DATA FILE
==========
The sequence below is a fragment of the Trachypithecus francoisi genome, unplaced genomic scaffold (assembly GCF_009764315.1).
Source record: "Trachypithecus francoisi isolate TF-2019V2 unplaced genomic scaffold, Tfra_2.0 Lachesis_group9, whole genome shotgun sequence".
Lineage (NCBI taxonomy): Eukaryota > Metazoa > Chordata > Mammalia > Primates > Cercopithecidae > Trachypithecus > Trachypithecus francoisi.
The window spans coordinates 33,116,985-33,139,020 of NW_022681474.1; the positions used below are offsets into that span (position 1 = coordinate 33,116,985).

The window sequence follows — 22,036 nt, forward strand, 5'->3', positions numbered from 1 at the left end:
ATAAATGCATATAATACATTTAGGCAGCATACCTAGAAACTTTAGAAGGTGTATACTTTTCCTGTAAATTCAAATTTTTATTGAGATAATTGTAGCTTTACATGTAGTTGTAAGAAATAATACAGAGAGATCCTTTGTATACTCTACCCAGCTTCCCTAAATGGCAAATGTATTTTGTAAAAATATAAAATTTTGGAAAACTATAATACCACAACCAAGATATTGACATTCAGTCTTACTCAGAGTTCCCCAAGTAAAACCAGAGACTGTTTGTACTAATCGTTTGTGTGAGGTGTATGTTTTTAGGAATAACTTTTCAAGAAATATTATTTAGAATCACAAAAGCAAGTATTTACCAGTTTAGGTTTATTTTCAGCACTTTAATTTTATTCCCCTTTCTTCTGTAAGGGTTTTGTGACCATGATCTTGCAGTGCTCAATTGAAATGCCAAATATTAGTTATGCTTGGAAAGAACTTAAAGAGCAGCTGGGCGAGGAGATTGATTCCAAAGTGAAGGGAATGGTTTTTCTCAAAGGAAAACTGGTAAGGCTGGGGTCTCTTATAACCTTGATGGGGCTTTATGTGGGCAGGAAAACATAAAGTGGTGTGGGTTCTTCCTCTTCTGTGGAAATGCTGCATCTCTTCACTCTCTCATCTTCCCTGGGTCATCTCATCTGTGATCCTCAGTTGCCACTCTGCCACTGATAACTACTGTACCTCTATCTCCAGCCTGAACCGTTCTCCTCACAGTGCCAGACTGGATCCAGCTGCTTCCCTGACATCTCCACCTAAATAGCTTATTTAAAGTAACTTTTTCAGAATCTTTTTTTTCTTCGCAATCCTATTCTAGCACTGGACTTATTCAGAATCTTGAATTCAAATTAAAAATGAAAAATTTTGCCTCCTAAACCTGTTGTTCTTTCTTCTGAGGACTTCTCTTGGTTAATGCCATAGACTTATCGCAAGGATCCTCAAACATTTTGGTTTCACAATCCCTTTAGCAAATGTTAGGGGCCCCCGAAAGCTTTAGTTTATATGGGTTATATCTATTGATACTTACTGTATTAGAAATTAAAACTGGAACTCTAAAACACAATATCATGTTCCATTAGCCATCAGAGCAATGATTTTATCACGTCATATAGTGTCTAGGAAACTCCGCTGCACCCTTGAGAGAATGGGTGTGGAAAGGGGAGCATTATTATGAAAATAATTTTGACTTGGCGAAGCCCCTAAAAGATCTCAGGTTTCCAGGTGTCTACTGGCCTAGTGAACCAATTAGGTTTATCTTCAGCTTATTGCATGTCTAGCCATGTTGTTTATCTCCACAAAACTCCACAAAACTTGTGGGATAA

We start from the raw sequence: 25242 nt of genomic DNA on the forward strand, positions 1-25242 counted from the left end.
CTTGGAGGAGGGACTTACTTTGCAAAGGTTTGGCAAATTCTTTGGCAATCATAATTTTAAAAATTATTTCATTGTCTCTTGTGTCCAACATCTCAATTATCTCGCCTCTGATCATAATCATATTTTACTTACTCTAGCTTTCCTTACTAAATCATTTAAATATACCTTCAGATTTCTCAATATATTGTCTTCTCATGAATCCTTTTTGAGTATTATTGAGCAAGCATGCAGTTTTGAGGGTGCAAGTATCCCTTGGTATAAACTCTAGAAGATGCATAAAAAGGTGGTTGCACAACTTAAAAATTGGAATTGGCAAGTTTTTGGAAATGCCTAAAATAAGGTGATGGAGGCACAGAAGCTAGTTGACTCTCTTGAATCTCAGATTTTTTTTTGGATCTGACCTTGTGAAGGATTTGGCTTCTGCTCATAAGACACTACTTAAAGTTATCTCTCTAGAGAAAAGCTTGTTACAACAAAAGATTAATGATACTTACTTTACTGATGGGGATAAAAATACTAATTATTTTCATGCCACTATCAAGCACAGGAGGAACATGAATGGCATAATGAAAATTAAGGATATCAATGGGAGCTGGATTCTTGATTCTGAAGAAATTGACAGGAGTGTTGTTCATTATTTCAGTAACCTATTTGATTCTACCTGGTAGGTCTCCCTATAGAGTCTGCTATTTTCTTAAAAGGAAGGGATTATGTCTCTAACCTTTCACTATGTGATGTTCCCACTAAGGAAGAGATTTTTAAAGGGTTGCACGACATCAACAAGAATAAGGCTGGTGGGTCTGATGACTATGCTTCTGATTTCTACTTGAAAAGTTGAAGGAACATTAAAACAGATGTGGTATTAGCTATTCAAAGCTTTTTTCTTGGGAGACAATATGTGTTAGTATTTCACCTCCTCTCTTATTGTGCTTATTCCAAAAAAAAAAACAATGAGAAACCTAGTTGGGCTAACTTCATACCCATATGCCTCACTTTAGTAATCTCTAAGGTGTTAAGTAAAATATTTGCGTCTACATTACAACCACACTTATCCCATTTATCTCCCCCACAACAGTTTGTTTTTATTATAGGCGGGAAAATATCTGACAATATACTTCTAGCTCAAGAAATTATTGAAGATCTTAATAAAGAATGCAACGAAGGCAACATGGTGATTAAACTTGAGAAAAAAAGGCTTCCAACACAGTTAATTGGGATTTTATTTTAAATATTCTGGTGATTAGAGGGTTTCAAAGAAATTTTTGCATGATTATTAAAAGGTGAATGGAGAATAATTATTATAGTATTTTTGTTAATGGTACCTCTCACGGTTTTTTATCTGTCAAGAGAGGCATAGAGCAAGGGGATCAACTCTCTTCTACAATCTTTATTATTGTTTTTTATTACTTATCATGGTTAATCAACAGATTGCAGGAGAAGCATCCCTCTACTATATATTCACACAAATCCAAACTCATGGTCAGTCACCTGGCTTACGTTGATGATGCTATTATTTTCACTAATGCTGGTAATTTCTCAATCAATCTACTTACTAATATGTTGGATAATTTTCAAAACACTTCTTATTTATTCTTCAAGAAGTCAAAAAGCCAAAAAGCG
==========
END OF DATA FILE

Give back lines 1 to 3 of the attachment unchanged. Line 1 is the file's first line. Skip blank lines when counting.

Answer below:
The sequence below is a fragment of the Trachypithecus francoisi genome, unplaced genomic scaffold (assembly GCF_009764315.1).
Source record: "Trachypithecus francoisi isolate TF-2019V2 unplaced genomic scaffold, Tfra_2.0 Lachesis_group9, whole genome shotgun sequence".
Lineage (NCBI taxonomy): Eukaryota > Metazoa > Chordata > Mammalia > Primates > Cercopithecidae > Trachypithecus > Trachypithecus francoisi.